Food or Beauty?

A salad fit for your skin
By Josie Garthwaite

Traditional salad ingredients increasingly appear in creams, masks, and other facial products. Dermatologists Ranella Hirsch, MD, of Boston and Jeanette Jacknin, MD, of Phoenix say there’s more to the trend than companies juicing products with buzzworthy ingredients. There is now scientific proof that cucumber reduces puffiness around the eyes—and maybe more. Certain acids and compounds in the vegetable (well, technically it’s a fruit) help combat inflammation, which Jacknin describes as the single greatest culprit in age-related conditions from Alzheimer’s to wrinkled, sagging skin.

Ingredients like tomato and carrot deliver benefits through their antioxidants. When eaten, they fight cell damage in your body similar to the way citrus juice can prevent a slice of apple from turning brown, explains Hirsch. In facial treatments, antioxidants like vitamin C and beta-carotene help stave off damage (read: signs of age) from sun exposure, smoke, and pollution.

So next time you’re in the beauty aisle, take your grocery list with you—or pull this one out for reference.


This creamy fruit comes packed with fatty acids and vitamins B, C, E, and K. Vitamins C and E fight sun damage best when used together, so the combination in avocado can safeguard sun-exposed skin along with other protective measures. Skin readily absorbs avocado oil, making it ideal for face creams.


As in other dark yellow and orange vegetables, the antioxidant beta-carotene in carrots defends against environmental stressors that wreak havoc on your skin over time. You’ll find carrot root and seed oils mostly in moisturizers.


These jewels of the garden are rich in vitamins A and C, and an antioxidant called lycopene. Best known as one of the ingredients that gives tomatoes cancer-fighting properties, lycopene has also been found to help reduce inflammation and limit sun damage when used in skin treatments. Look for organic extracts, since research suggests organic tomato products contain more of the nutrient than those made with conventionally farmed tomatoes.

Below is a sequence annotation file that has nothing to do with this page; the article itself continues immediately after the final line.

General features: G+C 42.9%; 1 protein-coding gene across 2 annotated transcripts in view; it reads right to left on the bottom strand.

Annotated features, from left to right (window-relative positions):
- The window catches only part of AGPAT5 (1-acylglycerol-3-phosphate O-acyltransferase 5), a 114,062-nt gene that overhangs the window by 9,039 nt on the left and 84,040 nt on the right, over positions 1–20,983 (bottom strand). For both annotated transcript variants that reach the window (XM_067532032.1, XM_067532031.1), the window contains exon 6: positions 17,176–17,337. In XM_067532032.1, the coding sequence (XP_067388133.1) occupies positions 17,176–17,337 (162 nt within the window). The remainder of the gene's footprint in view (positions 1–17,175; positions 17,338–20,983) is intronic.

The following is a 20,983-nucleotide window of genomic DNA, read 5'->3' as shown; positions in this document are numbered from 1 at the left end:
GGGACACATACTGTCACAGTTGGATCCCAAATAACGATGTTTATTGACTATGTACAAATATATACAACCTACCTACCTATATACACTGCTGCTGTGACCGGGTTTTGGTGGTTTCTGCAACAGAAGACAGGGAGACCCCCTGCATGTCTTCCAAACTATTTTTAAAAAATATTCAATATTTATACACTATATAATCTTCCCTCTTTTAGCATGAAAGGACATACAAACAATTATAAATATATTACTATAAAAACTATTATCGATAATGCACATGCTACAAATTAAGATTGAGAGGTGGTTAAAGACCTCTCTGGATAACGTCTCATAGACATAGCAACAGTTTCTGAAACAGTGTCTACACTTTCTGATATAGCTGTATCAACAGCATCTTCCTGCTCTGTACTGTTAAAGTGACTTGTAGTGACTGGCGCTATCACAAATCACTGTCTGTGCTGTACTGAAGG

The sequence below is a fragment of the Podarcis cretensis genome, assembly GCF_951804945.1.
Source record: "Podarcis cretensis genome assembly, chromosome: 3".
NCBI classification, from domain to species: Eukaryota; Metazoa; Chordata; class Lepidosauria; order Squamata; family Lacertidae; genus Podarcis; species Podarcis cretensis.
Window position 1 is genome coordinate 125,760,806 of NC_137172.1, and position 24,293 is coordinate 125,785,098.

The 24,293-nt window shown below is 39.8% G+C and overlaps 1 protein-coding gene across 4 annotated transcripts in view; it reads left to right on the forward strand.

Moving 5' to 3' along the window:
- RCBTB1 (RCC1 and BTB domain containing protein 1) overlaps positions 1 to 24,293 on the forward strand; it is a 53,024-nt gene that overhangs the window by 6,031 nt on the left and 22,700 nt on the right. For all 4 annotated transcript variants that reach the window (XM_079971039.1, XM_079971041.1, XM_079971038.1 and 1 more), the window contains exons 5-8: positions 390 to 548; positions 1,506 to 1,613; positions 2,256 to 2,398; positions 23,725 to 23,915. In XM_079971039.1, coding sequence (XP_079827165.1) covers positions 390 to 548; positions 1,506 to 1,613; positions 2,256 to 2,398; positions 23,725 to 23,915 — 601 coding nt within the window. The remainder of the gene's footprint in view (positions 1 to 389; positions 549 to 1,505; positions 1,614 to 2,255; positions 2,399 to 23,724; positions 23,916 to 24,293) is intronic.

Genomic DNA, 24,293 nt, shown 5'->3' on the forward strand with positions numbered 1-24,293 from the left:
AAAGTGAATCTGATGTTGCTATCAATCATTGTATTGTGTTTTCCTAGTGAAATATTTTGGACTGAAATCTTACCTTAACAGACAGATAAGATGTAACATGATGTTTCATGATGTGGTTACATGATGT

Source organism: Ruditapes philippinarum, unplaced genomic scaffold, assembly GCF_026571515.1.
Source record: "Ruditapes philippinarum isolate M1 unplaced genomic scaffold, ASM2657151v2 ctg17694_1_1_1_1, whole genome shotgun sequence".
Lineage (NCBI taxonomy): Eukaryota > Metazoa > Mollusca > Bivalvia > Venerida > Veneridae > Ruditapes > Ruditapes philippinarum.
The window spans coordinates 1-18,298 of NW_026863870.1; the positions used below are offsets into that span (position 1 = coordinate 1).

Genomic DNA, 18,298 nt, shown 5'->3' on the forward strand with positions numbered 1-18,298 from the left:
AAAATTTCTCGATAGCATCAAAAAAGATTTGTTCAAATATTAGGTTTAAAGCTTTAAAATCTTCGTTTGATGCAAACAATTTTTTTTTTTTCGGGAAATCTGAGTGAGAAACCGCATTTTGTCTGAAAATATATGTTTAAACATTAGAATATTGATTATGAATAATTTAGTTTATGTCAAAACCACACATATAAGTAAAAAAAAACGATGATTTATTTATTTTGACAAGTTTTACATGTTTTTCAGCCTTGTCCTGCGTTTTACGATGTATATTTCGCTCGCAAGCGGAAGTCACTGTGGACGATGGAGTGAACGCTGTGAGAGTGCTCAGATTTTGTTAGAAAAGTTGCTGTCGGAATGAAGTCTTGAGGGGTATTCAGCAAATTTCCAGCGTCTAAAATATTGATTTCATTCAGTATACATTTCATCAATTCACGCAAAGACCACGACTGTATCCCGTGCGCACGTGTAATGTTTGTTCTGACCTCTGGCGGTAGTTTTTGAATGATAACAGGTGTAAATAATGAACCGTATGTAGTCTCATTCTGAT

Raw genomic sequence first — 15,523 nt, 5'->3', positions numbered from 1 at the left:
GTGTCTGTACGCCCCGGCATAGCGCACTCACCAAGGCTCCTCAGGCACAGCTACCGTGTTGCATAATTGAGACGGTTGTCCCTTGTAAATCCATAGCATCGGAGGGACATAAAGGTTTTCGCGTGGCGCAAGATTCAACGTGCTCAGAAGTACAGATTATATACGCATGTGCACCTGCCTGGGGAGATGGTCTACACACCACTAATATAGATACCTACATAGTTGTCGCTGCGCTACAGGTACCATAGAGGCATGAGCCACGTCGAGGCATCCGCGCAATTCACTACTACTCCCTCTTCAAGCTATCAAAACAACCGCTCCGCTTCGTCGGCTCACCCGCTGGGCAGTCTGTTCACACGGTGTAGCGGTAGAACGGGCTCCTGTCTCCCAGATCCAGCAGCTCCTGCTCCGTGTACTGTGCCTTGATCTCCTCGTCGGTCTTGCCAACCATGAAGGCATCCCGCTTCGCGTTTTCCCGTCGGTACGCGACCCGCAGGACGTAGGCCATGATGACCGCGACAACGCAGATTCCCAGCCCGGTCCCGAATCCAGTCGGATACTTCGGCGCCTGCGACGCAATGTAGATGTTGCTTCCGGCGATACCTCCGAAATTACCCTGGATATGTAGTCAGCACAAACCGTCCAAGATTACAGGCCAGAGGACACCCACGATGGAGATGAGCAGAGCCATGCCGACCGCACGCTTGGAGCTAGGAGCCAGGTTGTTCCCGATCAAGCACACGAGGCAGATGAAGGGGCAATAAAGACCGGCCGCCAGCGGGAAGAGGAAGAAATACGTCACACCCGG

Olive oil

A natural emollient, olive oil boasts a rich store of anti-inflammatory and antioxidant compounds called polyphenols. It also offers an alternative, vegetarian source of squalene, a moisturizing substance in beauty products that’s sometimes derived from shark liver. (When plain olive oil isn’t listed, look for vegetarian or plant-derived squalene if you don’t want the shark stuff.)


Cucumber contains vitamin C, an antioxidant that also helps ward off sun damage. (Note: You still need to wear sunscreen!) More than that, this veggie-like fruit boasts caffeic acid, which helps reduce inflammation. Labels may list vitamin C as ascorbic acid.


You’ll often find lettuce extracts in eye treatments because dark-leaf lettuce provides a natural source of vitamin K, which may help diminish dark circles. Vitamin K sometimes appears on labels as phylloquinone. Chlorophyll, the substance that makes lettuce (and other plants) green, also has an antioxidant effect, helping to slow signs of aging. Herbalists have long used wild lettuces for their calming effects, and you can now find them in complexion-soothing facial treatments.